Courtesy Roz SavageA million keyboards were singing on Wednesday as bloggers across the Internet drummed up support for action on climate change.
The cynical move here would be to take a great big potshot at Blog Action Day, e.g.: “Thanks, bloggers, for dedicating a whole day to this topic. [Insert eye rolling] Your bits and bytes will help change minds and save the world.”
And after attending an event the other night in Seattle, I am feeling very cynical about online campaigns.
Roz Savage was in town to tout her first book, Rowing the Atlantic. You’ve heard stories like Savage’s before: Earnest, hard-working striver finds wealth and success in the dog-eat-dog corporate world. One day, our hero wakes up, questioning what the hell he/she is doing, and whether killing himself/herself to build up a bigger bank account to fuel more consumption of ridiculous things (little red sports car, in Savage’s case) is really making him/her happy. The hero takes the drastic step, walking away from the grinding career to find meaning and personal discovery in a simpler, more meaningful life.
Cue the heartfelt music and the Hollywood screen treatment.
But try as I might, I can’t get too cynical about Roz Savage. Yes, it’s easy to fall for her charm, beauty and storytelling ability. What’s compelling about her, I find, is her fearlessness and her conscience. She gave up the rat race to become … wait for it … an ocean rower.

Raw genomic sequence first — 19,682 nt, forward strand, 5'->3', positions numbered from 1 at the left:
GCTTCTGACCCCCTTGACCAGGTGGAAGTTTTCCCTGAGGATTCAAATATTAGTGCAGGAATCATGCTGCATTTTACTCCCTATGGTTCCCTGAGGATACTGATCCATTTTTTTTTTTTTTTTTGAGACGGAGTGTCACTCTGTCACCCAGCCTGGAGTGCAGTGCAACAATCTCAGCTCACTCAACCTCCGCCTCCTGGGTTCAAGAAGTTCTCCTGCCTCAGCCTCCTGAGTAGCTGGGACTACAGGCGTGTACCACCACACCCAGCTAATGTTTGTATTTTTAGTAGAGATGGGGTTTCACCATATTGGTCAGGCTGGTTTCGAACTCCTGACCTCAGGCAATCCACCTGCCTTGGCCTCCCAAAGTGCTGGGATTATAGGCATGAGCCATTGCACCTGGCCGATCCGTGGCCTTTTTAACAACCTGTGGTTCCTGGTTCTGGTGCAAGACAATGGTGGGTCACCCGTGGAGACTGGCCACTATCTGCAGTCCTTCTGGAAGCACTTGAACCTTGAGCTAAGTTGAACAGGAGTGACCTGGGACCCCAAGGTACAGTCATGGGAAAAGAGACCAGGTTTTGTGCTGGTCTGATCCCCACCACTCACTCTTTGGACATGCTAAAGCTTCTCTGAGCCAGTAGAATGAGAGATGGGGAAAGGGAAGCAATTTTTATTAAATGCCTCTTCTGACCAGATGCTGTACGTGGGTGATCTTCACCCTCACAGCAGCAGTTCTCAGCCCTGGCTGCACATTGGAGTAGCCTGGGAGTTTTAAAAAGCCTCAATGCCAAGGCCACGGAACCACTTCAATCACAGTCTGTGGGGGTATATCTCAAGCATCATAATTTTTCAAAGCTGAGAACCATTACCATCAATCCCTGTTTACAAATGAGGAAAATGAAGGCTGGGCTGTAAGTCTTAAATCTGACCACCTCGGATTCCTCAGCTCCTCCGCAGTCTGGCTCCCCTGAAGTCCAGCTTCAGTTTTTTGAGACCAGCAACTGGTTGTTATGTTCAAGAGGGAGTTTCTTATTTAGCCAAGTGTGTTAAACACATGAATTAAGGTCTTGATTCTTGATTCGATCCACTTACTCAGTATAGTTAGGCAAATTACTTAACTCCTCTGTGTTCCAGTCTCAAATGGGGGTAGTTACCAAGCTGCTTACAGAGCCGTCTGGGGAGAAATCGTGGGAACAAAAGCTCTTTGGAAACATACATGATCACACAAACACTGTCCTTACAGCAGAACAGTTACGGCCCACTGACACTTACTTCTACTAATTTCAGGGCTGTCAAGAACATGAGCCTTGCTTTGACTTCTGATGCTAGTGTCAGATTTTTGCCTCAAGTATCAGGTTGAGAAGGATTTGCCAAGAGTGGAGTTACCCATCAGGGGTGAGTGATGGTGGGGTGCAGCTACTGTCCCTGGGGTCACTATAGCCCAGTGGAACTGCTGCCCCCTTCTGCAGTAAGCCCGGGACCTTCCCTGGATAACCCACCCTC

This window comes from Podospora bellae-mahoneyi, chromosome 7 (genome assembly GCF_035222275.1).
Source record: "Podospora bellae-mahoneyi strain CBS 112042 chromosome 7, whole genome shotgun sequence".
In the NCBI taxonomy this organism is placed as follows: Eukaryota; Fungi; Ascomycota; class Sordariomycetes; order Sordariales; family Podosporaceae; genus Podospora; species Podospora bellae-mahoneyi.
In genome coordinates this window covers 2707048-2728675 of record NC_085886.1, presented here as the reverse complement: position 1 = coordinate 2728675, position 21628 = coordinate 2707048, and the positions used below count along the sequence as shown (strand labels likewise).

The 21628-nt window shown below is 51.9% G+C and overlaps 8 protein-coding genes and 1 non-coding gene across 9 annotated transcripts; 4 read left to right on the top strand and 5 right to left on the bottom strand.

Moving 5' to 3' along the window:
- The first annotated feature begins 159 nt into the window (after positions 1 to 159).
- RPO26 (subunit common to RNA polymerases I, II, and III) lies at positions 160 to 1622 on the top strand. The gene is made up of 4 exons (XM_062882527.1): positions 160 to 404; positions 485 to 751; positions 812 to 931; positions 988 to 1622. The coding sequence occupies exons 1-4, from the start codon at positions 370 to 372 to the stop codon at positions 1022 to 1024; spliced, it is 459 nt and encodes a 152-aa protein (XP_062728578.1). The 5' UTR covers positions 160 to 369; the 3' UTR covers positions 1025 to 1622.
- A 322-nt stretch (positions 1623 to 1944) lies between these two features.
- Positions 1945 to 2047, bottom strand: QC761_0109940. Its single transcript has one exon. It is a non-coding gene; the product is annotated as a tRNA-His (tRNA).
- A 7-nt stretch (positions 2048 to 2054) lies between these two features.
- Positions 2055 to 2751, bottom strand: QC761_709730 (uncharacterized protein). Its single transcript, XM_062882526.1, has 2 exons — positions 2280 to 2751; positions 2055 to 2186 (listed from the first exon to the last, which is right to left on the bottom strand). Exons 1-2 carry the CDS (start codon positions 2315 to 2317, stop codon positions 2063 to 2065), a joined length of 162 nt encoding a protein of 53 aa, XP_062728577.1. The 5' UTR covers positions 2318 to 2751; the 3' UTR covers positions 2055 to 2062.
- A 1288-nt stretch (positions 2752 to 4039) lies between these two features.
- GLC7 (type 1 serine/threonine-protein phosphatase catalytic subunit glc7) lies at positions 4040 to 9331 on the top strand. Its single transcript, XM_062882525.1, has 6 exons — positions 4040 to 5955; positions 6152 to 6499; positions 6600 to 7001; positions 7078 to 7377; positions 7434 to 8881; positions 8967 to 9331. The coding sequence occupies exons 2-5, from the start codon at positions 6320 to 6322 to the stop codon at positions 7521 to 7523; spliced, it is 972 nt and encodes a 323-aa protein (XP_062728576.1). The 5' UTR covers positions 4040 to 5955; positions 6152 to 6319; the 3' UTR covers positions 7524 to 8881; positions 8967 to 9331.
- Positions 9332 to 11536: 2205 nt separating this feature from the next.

She rowed across the Atlantic Ocean in 2005 — a three-month ordeal that’s the topic of her book. And she’s two-thirds of the way through her row across the Pacific. She’s using her momentary celebrity to call attention to need for climate action, serving as a UN “climate hero” and planning to walk from London to Copenhagen (presumably, with a ferry trip across the Channel) so she can be among the activists in that city this December urging the world’s leaders to agree to a new climate treaty.
Courtesy Simon and SchusterAt the book event the other night, Savage said something that really caught my attention and put the climate challenge into focus. On her Atlantic Ocean voyage, she calculated how many oar strokes she made on a typical day — 10,000. The trip took about 100 days, translating into 1 million strokes to cross an ocean.
One million … a few feet for every stroke, amounting to imperceptible progress in her voyage. But add those strokes up, day after day. And day after day. Before you know it, she crossed the water. It was hard. There were errors and backsliding from time to time. Still, the distance was overcome.
Sorta like this climate problem we’re facing.
Next Saturday, Savage will be in London for 350.org‘s Global Day of Climate Action. She’d like everyone — Blog Action Day supporters especially — to join her there, or join the 350 movement in your hometown wherever you are.
We can’t save the world through keystrokes or oar strokes alone. We gotta get outside and stand together to save the planet. Stand together, not just on October 24, but every day, in little and big ways. That’s how movements become reality.
OK, back to your regularly scheduled cynicism…
Get Grist in your inbox